Tag Archives: breaking the vicious meeting cycle

Business Social – Reason #26: Digital Deep Dive Discussions

In this post, we draw an example from one enterprise’s successful use of a business social network to support a real-time bi-directional digital deep dive discussion that was inclusive of hundreds of attendees.

Anyone who’s at all familiar with the modern workplace knows that scheduling 26 people to be in one room together, or on one phone line together, is nigh impossible. Answering the queries of all those who attend in a mere 80 minutes is equally unimaginable.

Yet on Tuesday, December 17th, 2013, twenty-six people participated in a multi-directional conversation that, in under an hour and a half, covered 19 different topics. 200 more people were content to watch and listen (“lurk”), but could easily have commented or contributed without disrupting the meeting. Furthermore, everything discussed was logged, saved, and remains available on the intranet in an easily searchable format.

This miracle was made possible by business social.


All questions and answers are easy to view, search, bookmark, and share. The most junior members of the meeting could ask questions, and receive answers in real time, from the most senior. Date and time stamps on each entry indicate the relevance of the data for all future readers. Avatars and contact cards let any user identify and contact a subject matter expert long after the original meeting comes to a close.

The content itself is worth a read for anyone connected to the meeting topic. Meeting participants could easily link to and from other websites and content, creating information bridges that remain open for all  users. A public weekly meeting, which was not well known but which is open to all who seek further discussion, was exposed and remains exposed to every future employee who browses this space. In short, there is no shortage of valuable data left behind.

This confluence of content and communication would be extremely difficult in person or over the phone. Creating a record of the meeting with such depth and detail would be nigh impossible.

Using a business social network, however, allowed this all to happen smoothly and successfully.

What can business social do for you?

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Business Social – Reason #4: Breaking the Vicious Meeting Cycle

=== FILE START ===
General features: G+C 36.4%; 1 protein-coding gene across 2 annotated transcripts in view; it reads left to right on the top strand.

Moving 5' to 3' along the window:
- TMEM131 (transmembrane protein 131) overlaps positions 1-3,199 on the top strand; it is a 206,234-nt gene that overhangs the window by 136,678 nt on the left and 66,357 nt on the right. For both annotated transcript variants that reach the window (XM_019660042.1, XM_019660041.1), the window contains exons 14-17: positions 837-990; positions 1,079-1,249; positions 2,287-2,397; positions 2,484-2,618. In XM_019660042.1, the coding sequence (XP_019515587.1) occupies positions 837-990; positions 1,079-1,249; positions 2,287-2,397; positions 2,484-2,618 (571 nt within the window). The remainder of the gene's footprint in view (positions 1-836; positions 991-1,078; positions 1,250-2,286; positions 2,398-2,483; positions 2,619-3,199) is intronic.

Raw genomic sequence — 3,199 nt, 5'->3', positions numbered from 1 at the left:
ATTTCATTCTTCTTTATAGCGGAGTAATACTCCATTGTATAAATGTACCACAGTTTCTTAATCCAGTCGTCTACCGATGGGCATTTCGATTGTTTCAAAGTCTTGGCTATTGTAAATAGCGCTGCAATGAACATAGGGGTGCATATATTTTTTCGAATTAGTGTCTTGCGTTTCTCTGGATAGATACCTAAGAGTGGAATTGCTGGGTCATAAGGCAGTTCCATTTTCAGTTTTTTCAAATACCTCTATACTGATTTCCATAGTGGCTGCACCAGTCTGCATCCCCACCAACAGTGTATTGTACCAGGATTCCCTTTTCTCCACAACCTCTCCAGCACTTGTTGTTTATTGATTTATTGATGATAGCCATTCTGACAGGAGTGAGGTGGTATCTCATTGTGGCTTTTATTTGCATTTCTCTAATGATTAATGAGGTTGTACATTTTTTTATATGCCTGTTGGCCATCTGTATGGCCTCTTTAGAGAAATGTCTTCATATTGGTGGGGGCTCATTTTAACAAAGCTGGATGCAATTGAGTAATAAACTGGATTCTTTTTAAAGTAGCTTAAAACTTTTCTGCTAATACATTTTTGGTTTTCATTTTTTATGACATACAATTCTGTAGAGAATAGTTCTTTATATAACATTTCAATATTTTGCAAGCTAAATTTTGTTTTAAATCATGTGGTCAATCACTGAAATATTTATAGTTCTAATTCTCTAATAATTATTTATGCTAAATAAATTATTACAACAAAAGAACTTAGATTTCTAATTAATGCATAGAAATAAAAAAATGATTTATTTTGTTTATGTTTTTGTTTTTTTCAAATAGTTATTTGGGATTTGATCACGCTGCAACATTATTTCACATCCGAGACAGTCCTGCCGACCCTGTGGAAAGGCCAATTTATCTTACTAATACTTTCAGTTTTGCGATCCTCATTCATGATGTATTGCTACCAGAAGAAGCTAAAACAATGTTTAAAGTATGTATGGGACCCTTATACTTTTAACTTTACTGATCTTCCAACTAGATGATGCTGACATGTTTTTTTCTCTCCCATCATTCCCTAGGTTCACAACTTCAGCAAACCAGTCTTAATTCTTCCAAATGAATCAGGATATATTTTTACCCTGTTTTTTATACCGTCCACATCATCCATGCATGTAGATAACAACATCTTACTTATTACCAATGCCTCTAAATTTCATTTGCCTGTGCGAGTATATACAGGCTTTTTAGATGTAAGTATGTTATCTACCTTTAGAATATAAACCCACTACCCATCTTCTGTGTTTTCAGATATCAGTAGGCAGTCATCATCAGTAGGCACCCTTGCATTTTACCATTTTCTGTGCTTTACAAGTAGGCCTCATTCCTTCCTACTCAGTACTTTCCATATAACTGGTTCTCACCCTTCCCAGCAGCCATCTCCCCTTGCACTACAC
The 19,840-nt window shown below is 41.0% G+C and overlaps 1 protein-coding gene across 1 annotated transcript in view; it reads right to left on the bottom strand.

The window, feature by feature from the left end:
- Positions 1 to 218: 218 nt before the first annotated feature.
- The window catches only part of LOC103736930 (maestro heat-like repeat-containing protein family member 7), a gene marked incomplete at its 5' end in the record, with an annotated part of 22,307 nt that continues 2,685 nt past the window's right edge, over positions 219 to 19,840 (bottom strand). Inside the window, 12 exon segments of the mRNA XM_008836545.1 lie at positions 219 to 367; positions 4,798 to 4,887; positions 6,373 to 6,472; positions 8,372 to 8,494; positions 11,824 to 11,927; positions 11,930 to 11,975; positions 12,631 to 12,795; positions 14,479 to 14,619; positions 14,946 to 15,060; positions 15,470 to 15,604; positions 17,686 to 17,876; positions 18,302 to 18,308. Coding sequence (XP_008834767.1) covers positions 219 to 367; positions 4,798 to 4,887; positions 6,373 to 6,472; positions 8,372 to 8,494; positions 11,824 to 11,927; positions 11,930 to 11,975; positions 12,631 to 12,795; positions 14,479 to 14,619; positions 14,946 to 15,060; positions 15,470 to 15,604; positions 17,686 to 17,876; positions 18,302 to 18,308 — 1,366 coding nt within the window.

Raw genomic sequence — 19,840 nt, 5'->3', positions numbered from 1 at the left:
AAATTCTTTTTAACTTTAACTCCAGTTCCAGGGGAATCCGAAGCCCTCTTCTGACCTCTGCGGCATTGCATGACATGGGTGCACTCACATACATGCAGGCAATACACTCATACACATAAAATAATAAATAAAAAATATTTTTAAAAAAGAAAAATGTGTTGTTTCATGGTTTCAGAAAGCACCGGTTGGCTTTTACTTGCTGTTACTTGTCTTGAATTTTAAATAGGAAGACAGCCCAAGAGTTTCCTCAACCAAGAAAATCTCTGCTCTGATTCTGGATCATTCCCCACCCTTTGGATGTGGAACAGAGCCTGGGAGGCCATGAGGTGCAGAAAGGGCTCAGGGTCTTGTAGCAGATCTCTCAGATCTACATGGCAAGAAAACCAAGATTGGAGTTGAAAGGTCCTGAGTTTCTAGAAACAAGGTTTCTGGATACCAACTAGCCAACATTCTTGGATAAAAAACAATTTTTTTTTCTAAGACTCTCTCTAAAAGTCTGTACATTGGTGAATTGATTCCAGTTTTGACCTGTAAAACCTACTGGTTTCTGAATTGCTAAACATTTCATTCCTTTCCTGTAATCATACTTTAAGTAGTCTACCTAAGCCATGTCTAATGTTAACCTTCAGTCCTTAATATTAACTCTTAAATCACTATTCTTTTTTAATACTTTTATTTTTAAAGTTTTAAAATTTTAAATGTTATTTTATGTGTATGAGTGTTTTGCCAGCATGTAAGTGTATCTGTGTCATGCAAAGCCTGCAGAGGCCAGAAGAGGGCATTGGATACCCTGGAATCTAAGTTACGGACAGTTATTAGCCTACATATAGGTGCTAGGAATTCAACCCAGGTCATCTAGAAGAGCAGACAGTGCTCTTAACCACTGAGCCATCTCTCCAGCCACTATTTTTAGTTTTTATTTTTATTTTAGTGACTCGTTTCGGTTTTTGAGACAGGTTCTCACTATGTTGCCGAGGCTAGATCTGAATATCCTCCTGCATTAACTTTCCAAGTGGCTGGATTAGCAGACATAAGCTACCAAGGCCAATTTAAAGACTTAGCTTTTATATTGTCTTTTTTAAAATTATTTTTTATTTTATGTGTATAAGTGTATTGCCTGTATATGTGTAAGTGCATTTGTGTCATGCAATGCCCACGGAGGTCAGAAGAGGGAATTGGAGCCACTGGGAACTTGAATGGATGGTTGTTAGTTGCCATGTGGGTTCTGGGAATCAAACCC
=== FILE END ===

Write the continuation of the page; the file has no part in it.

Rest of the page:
In this quick illustrated article, we look at how a business social network can replace an unending cycle of increasingly inefficient meetings with real-time collaboration and productivity.

It’s difficult to work in a corporate environment and not become familiar with the Vicious Cycle of Meetings. I’ve been here less than a month, and I’m already spinning painfully through its turbulance.

The Vicious Cycle of Meetings works something like this:

First, it takes weeks to get everyone you need in one place. Then you hurry to cover weeks of content, which is impossible in the limited time given. People are late. Key people suddenly can’t show up. Work that had to be completed before the meeting wasn’t. The meeting runs over and steals time from other meetings, perpetuating the issue of lateness.

More meetings are required, not only to follow up on discussed topics but also to cover topics missed. The cycle perpetuates, feeds on itself, and forces everyone to spend all their time running from one meeting to another.


All right, it’s not that apocalyptic. “Dilbert” is still satire. Mostly.

Fortunately, there’s an alternative.

Social collaboration tools aren’t just fancy workplace substitutes for Facebook and Twitter. Jive can break the cycle. Here’s how:


  1. First, contribute content. Ideas. Issues. Things that could or should work better. Questions about something you don’t understand. The results of things you’ve been working on. Successes. Failures.
  2. Second, react. It’s not enough just to read what other people have posted: you have to show your feelings on the subject. Vote on polls. Give “likes” if you like things. Sharing and bookmarking through Jive’s right-hand toolbar tells Jive that this is interesting content, and Jive can, in turn, promote it or ignore it.
  3. Third, comment. If you have something to say, say it! Don’t think of Jive as a website, think of it as a meeting. The point of a meeting is to get input, feedback, and opinions.

The more you take your ideas and discussions to Jive, the more those you work with will do the same. Instead of endless meetings, each idea has its own digital space to accrue opinions, updates, and collaboration.

Unlike email, a business social platform serves as a one-stop digital record of all input on a topic. No need to ensure that each email is sent to a massive list of involved people you may or may not know, or aggregate thirty responses.


As the pointy-haired boss likes to say, let’s work smarter, not harder.

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